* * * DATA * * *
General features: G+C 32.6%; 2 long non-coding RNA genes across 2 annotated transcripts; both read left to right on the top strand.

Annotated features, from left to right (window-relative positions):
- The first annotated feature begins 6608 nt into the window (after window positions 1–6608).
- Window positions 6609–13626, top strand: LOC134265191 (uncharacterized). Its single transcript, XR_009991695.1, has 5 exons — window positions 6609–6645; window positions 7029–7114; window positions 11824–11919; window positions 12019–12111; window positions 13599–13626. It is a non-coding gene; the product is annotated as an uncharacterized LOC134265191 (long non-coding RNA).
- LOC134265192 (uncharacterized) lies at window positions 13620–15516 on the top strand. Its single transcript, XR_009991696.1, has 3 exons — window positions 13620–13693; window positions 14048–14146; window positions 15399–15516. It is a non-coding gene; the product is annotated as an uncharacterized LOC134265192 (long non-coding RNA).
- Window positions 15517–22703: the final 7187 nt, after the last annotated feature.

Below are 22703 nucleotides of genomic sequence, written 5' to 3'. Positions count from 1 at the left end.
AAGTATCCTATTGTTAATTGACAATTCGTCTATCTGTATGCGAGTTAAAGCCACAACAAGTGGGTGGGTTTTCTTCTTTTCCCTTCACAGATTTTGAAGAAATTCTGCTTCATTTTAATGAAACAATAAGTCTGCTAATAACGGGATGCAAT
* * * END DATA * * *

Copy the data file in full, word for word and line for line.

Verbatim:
General features: G+C 32.6%; 2 long non-coding RNA genes across 2 annotated transcripts; both read left to right on the top strand.

Annotated features, from left to right (window-relative positions):
- The first annotated feature begins 6608 nt into the window (after window positions 1–6608).
- Window positions 6609–13626, top strand: LOC134265191 (uncharacterized). Its single transcript, XR_009991695.1, has 5 exons — window positions 6609–6645; window positions 7029–7114; window positions 11824–11919; window positions 12019–12111; window positions 13599–13626. It is a non-coding gene; the product is annotated as an uncharacterized LOC134265191 (long non-coding RNA).
- LOC134265192 (uncharacterized) lies at window positions 13620–15516 on the top strand. Its single transcript, XR_009991696.1, has 3 exons — window positions 13620–13693; window positions 14048–14146; window positions 15399–15516. It is a non-coding gene; the product is annotated as an uncharacterized LOC134265192 (long non-coding RNA).
- Window positions 15517–22703: the final 7187 nt, after the last annotated feature.

Below are 22703 nucleotides of genomic sequence, written 5' to 3'. Positions count from 1 at the left end.
AAGTATCCTATTGTTAATTGACAATTCGTCTATCTGTATGCGAGTTAAAGCCACAACAAGTGGGTGGGTTTTCTTCTTTTCCCTTCACAGATTTTGAAGAAATTCTGCTTCATTTTAATGAAACAATAAGTCTGCTAATAACGGGATGCAAT